Whistleblowing is a practice that serves as a beacon of accountability and transparency in the complex web of corporate governance. Whistleblowing has changed dramatically in India as a result of corporate social responsibility standards, legal demands, and the general acceptance of Environmental, Social, and Governance (ESG) concepts. Nonetheless, the success of whistleblowing depends not just on the existence of rules but also on developing an organisational culture that values accountability and openness. Whistle blower is a person internal to the organization who exposes any act of fraud, or wrong doing taking place in the company to the public. Whistle blowers are so called, because they ‘blow the whistle’. A whistle blower is usually an employee or worker who raises a specific concern confidentially, usually to their employer or an external regulator, regarding an actual or suspected danger, fraud or other illegal or unethical conduct that affects the company.

It was Clause 49 for the first time that incorporated the establishment of a whistle blower mechanism as a non-mandatory requirement. The whistle blower policy would allow employees to report to the management concerns about violation of any rule or regulation, abuse of authority, mismanagement and wastage of funds. In India, the case of Satyam highlights how the letters of a whistle blower to the Audit Committee were not acted upon appropriately. Following this, Companies Act, 2013 mandated the establishment of a vigil mechanism to allow whistle blowers in certain types of companies.

A whistle blower may be an employee, former employee or member of an organisation, a government agency, who have willingness to take corrective action on the misconduct. As per Sec.177 of the Companies Act,2013, every listed company and the companies belonging to such class or classes companies have to establish Vigil/Whistle-blowing mechanism to report any unethical behaviour or other concerns to the management. Further, regulation 18 of the SEBI (Listing Obligations and Disclosure Requirements) Regulations {SEBI (LODR) Regulations} inter-alia provides for a mandatory requirement for all listed companies to establish a vigil mechanism called ‘Whistle Blower policy’ for directors and employees to report concerns about unethical behaviour, actual or suspected fraud or violation of the company’s code of conduct or ethics policy. Further SEBI (LODR) Regulations also provides that the company should devise an effective whistle blower mechanism enabling stakeholders, including individual employees and their representative bodies, to freely communicate their concerns about illegal or unethical practices.

 Vigil mechanism has to be provided for use by directors and employees to raise genuine concerns and grievances, and provides for adequate safeguards against victimization. It acts as an early warning system and makes it possible for the concerns to be raised internally, thus reducing the risk of external regulators being involved or adverse media publicity. For the contravention of provisions on vigil mechanism the company and officer who is in default is liable for a fine which shall not be less than Rs. 1,00,000 but may extend up to Rs. 5,00,000. Independent Directors can also be held liable if they fail to set up an adequate and effective vigil mechanism. Just as in the case of ICICI BANK VS CHANDA KOCHHAR, where a whistle blower Arvind Gupta wrote a letter to the hon’ble prime minister about the alleged scam of 2016 which was worth of re 3000 crores. He levelled allegations of quid pro quo on the former ICICI Bank MD and CEO in his letters. The CBI registered a preliminary inquiry about Videocon Chairman Venugopal Dhoot allegedly paying crores of rupees to a firm promoted by Deepak Kochhar and a few relatives six months after Dhoot’s group got the Rs 3,250 crore loan from the ICICI Bank. One of the most extensively publicised allegations in the nation, it led to the filing of both civil and criminal cases against the then-chairman by a number of law enforcement organisations, including the Income Tax Authorities, the Enforcement Directorate, and the Central Bureau of Investigation. At last, Chanda Kochhar resigned from her position in 2020.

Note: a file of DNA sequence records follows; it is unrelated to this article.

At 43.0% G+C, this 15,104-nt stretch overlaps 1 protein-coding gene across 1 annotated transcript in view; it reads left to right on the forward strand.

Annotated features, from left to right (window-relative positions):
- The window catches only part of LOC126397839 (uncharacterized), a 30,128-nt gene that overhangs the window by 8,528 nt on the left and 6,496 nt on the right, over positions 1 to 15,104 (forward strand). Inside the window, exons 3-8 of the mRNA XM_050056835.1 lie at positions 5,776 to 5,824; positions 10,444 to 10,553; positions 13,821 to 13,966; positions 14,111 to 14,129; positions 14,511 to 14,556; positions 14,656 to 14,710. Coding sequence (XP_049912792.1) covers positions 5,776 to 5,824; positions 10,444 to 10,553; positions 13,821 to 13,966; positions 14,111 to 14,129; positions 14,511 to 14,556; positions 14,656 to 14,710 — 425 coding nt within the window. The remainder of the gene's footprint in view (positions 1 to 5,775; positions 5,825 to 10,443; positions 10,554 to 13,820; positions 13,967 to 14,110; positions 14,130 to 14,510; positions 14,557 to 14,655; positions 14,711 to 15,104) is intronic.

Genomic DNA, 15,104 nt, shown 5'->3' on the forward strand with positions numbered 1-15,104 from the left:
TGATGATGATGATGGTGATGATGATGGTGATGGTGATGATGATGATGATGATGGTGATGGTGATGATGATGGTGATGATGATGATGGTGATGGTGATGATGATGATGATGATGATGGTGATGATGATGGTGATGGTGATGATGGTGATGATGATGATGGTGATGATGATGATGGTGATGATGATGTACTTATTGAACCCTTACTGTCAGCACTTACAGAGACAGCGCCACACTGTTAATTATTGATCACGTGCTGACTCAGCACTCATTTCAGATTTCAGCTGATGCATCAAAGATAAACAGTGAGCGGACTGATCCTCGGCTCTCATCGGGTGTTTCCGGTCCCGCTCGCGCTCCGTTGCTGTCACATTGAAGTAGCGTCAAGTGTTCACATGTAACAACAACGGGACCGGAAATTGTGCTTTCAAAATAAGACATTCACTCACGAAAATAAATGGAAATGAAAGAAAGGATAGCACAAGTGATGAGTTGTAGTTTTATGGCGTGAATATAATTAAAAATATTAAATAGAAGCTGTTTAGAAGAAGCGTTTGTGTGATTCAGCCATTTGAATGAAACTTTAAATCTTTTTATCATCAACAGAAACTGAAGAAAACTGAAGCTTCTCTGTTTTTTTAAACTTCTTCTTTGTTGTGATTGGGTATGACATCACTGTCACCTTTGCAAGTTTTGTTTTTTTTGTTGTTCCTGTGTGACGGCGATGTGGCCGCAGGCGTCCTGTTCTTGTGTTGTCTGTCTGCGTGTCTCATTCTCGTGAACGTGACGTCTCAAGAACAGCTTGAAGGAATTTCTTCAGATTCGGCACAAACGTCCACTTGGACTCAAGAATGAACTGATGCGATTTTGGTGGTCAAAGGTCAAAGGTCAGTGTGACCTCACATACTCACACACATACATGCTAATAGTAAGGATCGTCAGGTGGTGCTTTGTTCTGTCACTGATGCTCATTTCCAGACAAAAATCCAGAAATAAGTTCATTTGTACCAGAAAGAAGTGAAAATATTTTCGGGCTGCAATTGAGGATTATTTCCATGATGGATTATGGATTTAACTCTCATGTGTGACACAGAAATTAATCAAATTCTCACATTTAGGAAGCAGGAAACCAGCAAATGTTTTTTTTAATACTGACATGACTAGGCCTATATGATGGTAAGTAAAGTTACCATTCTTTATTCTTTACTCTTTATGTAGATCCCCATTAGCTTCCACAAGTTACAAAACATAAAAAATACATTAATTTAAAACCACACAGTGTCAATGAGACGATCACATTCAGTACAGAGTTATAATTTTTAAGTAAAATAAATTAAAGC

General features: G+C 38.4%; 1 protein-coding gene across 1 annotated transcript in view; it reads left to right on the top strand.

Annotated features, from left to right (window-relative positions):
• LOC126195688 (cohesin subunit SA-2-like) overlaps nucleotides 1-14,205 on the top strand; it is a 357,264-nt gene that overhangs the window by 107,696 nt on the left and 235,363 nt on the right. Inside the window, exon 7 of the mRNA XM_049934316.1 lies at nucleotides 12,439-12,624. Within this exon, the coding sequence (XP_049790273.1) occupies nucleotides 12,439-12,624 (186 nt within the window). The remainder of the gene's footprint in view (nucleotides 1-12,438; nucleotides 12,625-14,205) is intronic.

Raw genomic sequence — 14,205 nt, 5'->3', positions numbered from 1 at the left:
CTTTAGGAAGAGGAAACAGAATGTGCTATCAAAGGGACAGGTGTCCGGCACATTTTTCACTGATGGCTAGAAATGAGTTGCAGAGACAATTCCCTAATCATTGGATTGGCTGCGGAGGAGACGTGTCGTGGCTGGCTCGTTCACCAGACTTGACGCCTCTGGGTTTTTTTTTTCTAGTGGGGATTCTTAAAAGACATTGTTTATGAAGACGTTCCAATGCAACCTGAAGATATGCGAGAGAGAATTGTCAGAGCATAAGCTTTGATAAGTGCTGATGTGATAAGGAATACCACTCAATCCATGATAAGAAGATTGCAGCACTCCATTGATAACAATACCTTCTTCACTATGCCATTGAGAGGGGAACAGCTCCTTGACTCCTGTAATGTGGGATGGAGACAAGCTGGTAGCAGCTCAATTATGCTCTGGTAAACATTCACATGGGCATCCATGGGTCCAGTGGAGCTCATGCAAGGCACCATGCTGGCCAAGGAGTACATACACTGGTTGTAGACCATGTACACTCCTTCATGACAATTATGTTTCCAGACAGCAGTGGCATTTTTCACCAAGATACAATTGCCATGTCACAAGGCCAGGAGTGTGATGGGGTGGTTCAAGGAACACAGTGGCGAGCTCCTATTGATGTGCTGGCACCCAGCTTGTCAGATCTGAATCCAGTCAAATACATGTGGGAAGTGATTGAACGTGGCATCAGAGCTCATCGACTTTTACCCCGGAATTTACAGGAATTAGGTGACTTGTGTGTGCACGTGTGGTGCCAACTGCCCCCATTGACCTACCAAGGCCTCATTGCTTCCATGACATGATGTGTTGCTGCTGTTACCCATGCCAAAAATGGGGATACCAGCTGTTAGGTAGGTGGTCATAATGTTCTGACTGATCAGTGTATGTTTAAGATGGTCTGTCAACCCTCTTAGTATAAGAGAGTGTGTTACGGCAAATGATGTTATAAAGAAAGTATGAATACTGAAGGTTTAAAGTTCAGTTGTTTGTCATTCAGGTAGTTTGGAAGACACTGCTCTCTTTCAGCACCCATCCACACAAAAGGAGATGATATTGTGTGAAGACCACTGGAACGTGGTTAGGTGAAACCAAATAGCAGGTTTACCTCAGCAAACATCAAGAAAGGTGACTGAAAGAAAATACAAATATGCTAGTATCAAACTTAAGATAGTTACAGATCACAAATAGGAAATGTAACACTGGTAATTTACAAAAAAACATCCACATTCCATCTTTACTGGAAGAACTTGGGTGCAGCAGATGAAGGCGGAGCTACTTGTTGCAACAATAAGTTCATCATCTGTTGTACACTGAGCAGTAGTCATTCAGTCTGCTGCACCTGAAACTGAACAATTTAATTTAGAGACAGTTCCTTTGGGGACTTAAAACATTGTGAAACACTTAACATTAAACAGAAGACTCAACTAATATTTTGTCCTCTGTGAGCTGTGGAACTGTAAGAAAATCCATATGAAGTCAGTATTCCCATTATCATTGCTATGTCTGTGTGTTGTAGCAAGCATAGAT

However, it is very important to develop a proper whistle blowing policy which encourages the ID’S to raise their voice if they have any legitimate complaints about misdeeds or illegal activities going on in the organization. The whistle blowing policy helps to establish an approachable procedure for fair and impartial investigation. For creating a free and effective whistle blowing environment, it is required that the whistle blower policy be made mandatory with clear cut guidelines for prosecuting the defaulters without retaliation against the company.

conclusion – Now the Corporate(s) will have to institute rigorous policy to allow employees to bring unethical and illegal practices to the forefront and also train managers and executives on how to encourage openness. Some of the companies already have a Whistle-Blower policy as a good corporate governance practice and now most of the companies are started to frame this policy to comply with section 177 of the Companies Act 2013 &Corresponding Rules. What is lacking in most policies is the goal of promoting a culture of ethical values with encouragement to whistle blowers, communicating, and explaining the WB policy to the employees at all levels. That culture cannot be built without the active support of the top management and the regulators. Moreover, there is no mandatory provisions for the private companies. As a result, only few private companies set their vigil mechanism at their discretion and thus, private companies’ employees are deprived of the whistleblower policy and have a high probability of being treated unfairly if they act as whistle-blower, in absence of a vigil mechanism.


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